Toxicity Profile of Imrt mrt Vs 3D-Crtrt in Head and Neck Cancer: A Retrospective Study XC01-XC03
Dr. Gopa Ghosh,
B-16, Pragati Complex Jawahar Chowk Depot Chouraha, Bhopal-462003, Madhya Pradesh, India.
Introduction: Role of radiotherapy in comprehensive management of head and neck cancer for achieving tumour control and organ preservation is now well established and radiotherapy is routinely used in adjuvant setting after surgery, concurrently with chemotherapy or targeted agents and for palliation. Development of linear accelerator with Multileaf Collimator (MLC) have revolutionized radiation delivery techniques, allowing conformal and Intensity Modulated Radiotherapy (IMRT) to deliver highly conformal sculpted radiation dose to a very complex structure with improved sparing of adjoining critical structures like salivary glands, spinal cord, eyes, brainstem and larynx amounting to better therapeutic gain.
Aim: This retrospective study was to compare toxicity profile of IMRT with Three Dimensional Conformal Radiotherapy (3D CRT) in head and neck cancer.
Materials and Methods: Total of 80 patients from January 2013 to July 2015 with proven head and neck cancer who underwent radiotherapy on linac 2300 C/D machine were included in the study, IMRT group and 3D-CRT group comprised of 40 patients each. We have searched patients radiotherapy details in record section of our institute and observations were noted down. Patients received 70Gy/35 fractions, Monday to Friday as radical treatment and 60 Gy/30 fractions as adjuvant treatment were included.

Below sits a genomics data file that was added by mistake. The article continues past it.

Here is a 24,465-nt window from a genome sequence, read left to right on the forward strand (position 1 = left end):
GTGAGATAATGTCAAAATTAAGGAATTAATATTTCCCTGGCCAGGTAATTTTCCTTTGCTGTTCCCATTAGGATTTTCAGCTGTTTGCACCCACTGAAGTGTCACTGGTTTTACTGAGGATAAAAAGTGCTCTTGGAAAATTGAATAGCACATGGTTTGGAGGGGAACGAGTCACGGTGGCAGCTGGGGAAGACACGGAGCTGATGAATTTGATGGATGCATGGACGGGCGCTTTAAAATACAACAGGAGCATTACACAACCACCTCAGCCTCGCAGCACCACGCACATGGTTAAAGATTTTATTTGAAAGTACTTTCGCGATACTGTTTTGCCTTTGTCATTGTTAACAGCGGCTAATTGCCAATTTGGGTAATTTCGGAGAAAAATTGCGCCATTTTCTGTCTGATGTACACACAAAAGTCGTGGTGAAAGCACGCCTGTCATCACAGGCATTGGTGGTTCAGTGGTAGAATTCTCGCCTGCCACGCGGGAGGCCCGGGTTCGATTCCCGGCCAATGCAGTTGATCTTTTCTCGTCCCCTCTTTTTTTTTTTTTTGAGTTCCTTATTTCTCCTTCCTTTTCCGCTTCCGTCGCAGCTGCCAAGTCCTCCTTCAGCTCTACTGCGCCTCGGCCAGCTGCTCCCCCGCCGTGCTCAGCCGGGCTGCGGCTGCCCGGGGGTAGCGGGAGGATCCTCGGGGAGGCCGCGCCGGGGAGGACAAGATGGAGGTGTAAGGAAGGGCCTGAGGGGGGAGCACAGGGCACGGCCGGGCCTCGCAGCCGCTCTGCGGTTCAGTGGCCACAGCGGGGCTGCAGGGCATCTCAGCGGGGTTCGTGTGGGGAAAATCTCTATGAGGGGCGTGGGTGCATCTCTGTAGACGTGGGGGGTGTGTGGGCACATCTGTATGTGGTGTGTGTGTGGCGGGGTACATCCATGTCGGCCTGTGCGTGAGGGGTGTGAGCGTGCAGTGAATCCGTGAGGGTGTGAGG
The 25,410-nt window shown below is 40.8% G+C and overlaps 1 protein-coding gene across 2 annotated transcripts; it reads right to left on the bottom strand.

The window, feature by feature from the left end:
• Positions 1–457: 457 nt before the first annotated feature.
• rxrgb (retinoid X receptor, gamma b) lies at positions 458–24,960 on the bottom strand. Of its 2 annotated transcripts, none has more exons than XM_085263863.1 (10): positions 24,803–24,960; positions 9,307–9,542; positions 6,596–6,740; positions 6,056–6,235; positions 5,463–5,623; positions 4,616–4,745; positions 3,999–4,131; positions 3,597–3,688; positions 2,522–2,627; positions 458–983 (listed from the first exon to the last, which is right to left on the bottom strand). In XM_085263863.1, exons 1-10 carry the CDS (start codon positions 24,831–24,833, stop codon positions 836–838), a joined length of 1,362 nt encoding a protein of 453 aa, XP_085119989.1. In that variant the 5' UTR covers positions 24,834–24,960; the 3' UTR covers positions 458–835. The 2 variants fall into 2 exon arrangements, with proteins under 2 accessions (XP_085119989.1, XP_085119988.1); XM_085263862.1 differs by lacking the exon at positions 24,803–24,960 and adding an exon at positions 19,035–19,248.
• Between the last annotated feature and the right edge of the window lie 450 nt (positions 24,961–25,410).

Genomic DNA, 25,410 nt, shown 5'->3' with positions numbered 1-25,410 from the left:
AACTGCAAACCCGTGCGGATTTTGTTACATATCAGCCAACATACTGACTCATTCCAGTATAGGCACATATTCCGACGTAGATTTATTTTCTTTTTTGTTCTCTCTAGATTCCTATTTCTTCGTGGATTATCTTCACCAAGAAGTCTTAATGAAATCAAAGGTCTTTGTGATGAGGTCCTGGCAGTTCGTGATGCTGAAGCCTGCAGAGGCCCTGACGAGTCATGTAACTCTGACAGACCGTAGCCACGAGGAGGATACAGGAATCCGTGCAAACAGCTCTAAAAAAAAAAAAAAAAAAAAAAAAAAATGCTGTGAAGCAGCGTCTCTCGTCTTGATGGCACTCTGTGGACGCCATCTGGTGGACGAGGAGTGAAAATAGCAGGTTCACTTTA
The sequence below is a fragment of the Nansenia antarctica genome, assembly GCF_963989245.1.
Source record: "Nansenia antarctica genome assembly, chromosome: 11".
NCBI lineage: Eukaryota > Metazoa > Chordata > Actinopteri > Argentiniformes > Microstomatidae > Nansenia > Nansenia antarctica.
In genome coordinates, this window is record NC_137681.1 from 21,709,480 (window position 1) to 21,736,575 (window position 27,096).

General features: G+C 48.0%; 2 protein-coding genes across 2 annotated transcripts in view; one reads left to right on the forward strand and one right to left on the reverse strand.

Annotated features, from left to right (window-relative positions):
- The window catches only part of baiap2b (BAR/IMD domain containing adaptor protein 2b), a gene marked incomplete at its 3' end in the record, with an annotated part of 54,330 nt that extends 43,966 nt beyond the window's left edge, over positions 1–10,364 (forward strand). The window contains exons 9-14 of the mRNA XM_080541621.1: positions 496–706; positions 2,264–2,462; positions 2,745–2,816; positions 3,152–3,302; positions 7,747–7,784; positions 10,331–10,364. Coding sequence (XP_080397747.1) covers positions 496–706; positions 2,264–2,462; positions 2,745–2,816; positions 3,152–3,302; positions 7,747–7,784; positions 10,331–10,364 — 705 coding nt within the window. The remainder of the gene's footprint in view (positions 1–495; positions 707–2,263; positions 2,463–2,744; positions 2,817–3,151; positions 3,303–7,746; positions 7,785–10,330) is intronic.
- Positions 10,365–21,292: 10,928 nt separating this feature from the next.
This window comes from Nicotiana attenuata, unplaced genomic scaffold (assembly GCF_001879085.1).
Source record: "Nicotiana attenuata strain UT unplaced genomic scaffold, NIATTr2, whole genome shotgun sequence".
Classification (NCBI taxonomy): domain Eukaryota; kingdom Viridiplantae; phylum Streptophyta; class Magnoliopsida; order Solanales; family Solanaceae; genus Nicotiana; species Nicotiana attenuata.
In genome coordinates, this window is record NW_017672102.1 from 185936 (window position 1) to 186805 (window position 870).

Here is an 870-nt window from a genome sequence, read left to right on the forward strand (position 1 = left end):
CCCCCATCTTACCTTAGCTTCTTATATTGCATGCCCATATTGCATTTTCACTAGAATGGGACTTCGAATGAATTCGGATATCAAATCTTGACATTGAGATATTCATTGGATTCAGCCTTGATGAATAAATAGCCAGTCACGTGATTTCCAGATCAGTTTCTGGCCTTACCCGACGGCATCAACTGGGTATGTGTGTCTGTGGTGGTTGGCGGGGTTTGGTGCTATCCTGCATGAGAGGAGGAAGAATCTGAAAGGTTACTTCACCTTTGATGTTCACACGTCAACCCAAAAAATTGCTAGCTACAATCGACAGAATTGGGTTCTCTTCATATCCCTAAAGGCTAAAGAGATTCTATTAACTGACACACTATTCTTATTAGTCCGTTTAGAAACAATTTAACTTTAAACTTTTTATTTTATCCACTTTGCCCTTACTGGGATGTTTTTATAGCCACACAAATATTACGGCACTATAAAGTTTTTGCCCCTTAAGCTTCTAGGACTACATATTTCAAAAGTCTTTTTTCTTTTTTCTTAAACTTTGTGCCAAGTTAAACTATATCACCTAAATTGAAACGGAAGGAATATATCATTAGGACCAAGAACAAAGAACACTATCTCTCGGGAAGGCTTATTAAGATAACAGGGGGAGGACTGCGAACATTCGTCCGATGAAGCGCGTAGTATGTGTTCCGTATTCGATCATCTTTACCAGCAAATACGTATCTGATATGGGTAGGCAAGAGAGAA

Results: The 3D-CRT group demonstrated significantly more acute toxic effects compared with the IMRT group in our analysis. Acute Grade 3 or greater toxic effects to the skin occurred in 5 of 40 (12.5%), patients in the 3D-CRT group compared with 3 of 40 (7.5%) patients in the IMRT group. Acute Grade 3 or greater toxic effects to the mucous membranes occurred in 23 of 40 (57.5%) patients in the 3D-CRT group and only 16 of 40 (40%) patients in the IMRT group. Statistically significant dysphagia developed in 34 of 40 (85%), patients in 3D-CRT group compared with 23 of 40 (57.5%) patients in IMRT group, while statistically significant xerostomia developed in 29 of 40 patients in 3D-CRT group (72.5%), compared with18 of 40 (45%) patients in IMRT group.
Conclusion: In our analysis, IMRT was associated with a significantly lower incidence of Grade 3 or greater xerostomia, acute toxic effects to skin and mucous membranes than 3D-CRT. In addition, compared to 3D-CRT, IMRT had lower rates of Grade 3 or greater mucositis and skin toxicity as well as less feeding tube use during radiotherapy. Our analysis showed potentially less toxicity in patients treated with IMRT in comparision to 3D-CRT.